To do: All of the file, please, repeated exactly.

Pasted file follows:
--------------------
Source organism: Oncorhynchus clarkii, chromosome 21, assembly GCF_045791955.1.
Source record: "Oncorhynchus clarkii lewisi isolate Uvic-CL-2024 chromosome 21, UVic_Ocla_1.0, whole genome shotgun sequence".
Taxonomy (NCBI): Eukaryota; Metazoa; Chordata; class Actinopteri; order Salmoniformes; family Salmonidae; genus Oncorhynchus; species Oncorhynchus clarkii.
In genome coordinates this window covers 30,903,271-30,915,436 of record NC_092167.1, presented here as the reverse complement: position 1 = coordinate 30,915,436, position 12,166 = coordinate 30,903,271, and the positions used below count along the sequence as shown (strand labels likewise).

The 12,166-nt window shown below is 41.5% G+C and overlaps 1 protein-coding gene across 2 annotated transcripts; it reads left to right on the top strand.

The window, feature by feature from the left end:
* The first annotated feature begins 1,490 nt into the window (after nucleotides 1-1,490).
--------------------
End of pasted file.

Source organism: Oncorhynchus clarkii, chromosome 21, assembly GCF_045791955.1.
Source record: "Oncorhynchus clarkii lewisi isolate Uvic-CL-2024 chromosome 21, UVic_Ocla_1.0, whole genome shotgun sequence".
Taxonomy (NCBI): Eukaryota; Metazoa; Chordata; class Actinopteri; order Salmoniformes; family Salmonidae; genus Oncorhynchus; species Oncorhynchus clarkii.
In genome coordinates this window covers 30,903,271-30,915,436 of record NC_092167.1, presented here as the reverse complement: position 1 = coordinate 30,915,436, position 12,166 = coordinate 30,903,271, and the positions used below count along the sequence as shown (strand labels likewise).

The 12,166-nt window shown below is 41.5% G+C and overlaps 1 protein-coding gene across 2 annotated transcripts; it reads left to right on the top strand.

The window, feature by feature from the left end:
* The first annotated feature begins 1,490 nt into the window (after nucleotides 1-1,490).